One of the most diverse and abundant ecosystems around can be found right off the coastline here in Southern California. That would be the Giant Kelp Forests. This year, on the first day of training at Ballona, I brought in a Kelp holdfast attached to a rock. The holdfast is the foundation and beginnings of a Kelp forest. The first point I wanted to make was about the rock itself. Kelp is dependent upon the rocky substrate upon which it attaches.  Many of the rocks found on the ocean floor did not originate in the sea. Instead, they were part of the mountain topography found upstream from the ocean. If we dam and channelize our natural streams and rivers, large boulders become trapped upstream, and are unable to reach the sea.  Giant Kelp can live up to seven years, but its survivorship during heavy storms correlates with the hardiness of the substrate to which they are attached. The smaller the rock, the less hardy the substrate; and the modern system of channelizing and damming rivers and streams prevent these larger boulders from descending into the sea, forming a strong substrate.

If a large boulder is present, the Kelp will form its holdfast around that chunk of geological history. A healthy large holdfast is home to thousands of invertebrates. A study that examined five Giant Kelp holdfasts in Monterey Bay found 23,000 individuals from nine different invertebrate phyla. This included polycheate worms, amphipods, decapods, gastropods and ophiuroids. These invertebrates are food for the next level of the food chain found in the Kelp forest. Jellyfish, crustaceans and fish larvae are all found in the water column around the Giant Kelp. These creatures attract larger fish, like rockfish and surfperch, which browse on the crustaceans associated with the fronds and canopies. These smaller fish are in turn a banquet for Harbor Seals, Tuna and Porpoises. The topsmelt and anchovies that lurk near the top of the forest bring in foraging seabirds, like cormorants, Least Terns and Brown Pelicans. A healthy Kelp Forests can also shelter our largest sea mammals. Gray Whales have been observed entering Kelp forests to escape predation from Killer Whales. The whales have also been known to feed on midwater crustacean swarms present in the forest. The growth rate of Kelp in peak season can be up to two feet per day, creating huge amounts of habitat for all of these creatures. Peak season in our local waters is winter time, when water temperatures drop and upwelling of nutrients from colder waters below is more common. Winter winds and storms drive this essential upwelling.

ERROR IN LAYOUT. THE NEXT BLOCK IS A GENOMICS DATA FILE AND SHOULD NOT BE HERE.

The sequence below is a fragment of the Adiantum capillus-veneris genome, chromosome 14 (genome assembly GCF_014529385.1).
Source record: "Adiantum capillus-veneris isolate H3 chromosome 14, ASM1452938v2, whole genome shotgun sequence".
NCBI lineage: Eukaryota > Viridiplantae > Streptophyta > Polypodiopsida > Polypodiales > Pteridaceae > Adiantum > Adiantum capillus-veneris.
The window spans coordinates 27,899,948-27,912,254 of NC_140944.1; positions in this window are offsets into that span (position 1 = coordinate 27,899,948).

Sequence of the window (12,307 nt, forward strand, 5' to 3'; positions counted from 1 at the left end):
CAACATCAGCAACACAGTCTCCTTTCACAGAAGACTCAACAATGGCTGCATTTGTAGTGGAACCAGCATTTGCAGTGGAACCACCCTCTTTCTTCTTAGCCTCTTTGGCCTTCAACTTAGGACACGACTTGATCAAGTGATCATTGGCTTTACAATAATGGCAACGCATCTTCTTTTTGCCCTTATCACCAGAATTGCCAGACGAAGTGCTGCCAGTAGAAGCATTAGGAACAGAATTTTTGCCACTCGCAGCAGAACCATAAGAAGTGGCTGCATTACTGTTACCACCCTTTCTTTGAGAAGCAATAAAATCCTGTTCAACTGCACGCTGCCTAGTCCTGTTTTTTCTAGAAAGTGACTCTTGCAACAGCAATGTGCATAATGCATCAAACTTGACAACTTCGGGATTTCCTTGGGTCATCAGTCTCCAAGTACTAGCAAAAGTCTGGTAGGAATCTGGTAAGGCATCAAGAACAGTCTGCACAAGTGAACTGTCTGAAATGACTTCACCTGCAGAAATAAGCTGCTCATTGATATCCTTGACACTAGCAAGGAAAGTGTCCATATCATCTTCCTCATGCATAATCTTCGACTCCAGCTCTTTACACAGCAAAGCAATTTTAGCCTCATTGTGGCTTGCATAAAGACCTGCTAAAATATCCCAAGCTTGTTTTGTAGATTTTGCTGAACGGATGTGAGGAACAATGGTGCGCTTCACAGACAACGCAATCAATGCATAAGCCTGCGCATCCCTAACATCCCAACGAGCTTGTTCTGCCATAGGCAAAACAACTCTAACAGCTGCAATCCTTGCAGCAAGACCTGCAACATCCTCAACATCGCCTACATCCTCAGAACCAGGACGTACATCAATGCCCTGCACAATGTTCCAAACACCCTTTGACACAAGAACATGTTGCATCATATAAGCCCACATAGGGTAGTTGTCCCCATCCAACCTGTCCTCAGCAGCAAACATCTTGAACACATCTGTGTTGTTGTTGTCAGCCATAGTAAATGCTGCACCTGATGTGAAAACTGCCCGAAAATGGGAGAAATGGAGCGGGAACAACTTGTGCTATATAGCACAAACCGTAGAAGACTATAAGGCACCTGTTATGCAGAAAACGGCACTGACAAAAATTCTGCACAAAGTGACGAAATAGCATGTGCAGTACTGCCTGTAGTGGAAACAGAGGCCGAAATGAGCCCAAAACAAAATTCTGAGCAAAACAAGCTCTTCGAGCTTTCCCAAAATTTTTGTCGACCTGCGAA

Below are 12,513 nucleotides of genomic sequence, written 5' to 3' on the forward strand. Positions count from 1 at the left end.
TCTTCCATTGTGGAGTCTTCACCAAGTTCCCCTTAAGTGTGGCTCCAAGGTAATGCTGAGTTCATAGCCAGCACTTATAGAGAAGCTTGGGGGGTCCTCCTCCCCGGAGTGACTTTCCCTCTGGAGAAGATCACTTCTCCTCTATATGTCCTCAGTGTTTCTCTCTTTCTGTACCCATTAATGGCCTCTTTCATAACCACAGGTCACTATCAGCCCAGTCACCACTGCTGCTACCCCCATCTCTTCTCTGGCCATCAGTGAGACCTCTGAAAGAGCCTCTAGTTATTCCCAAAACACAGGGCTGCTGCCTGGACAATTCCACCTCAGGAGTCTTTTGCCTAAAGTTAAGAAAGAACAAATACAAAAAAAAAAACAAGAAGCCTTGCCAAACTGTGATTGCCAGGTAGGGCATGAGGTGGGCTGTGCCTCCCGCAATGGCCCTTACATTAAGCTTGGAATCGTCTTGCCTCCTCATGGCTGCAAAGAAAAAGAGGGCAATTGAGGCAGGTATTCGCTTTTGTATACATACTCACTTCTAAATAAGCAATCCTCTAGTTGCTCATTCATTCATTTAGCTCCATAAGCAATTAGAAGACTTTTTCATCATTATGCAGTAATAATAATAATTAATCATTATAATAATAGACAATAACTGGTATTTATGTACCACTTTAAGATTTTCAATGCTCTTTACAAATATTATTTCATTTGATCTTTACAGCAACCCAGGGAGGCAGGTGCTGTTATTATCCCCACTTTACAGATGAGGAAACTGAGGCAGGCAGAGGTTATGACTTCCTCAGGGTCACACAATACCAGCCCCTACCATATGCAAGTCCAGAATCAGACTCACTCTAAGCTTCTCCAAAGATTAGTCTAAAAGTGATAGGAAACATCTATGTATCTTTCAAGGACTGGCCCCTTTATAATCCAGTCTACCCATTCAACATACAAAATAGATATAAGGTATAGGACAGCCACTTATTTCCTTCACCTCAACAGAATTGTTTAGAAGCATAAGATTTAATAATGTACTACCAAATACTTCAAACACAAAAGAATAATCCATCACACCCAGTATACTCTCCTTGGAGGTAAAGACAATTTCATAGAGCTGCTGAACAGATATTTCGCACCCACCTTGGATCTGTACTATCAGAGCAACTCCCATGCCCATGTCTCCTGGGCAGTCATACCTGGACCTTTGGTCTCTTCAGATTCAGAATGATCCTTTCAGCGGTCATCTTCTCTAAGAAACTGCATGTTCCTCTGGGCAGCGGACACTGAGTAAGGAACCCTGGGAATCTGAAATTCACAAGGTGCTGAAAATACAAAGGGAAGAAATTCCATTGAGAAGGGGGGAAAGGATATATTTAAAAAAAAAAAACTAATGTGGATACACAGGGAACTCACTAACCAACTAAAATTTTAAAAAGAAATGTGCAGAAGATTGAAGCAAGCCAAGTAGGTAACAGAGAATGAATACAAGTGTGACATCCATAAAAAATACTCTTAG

The kelp’s utility and productivity does not end in the water. When the substrate is dislodged from the bottom due to large swells and/or storm activity, parts of the forest wind up on our shores in the form of wrack. Initially, invertebrates trapped in the holdfast are consumed by foraging shorebirds. Then, the kelp flies attracted by the decomposing kelp provide a food source for the Snowy Plover and other insect eating birds, like swallows. Finally, as the kelps completely dries out and crumbles, it is blown or washed back into the sea, bringing nutrients back to its point of origin.

Knowledge and fascination about this incredible ecosystem is not new. Witness Charles Darwin’s thoughts on Kelp, recorded in 1834 as he visited Tierra de Fuego, in Chile:

“I can only compare these great aquatic forests . . . with the terrestrial ones in the intertropical regions. Yet if in any country a forest was destroyed, I do not believe nearly so many species of animals would perish as would here, from the destruction of the Kelp. Amidst the leaves of this plant numerous species of fish live, which nowhere else could find food or shelter; with their destruction the many cormorants and other fishing birds, the otter, seals and porpoise, would soon perish also; and lastly, the Fuegians . . . would . . . decrease in numbers and perhaps cease to exist.”

The rock that started it all for the Kelp Forest is inanimate, and to the casual observer may have little significance. The “little things” are difficult to see, and hardly charismatic to most. But, in all three of the examples above, their presence is essential to the larger creatures that thrill us. The next time you are treated to the sight of a diving Brown Pelican or a soaring Red-tailed Hawk, perhaps you will be reminded that it’s the unseen players that helped to create the spectacle.


Published Western Tanager Vol. 81 No. 2 Nov/Dec 2014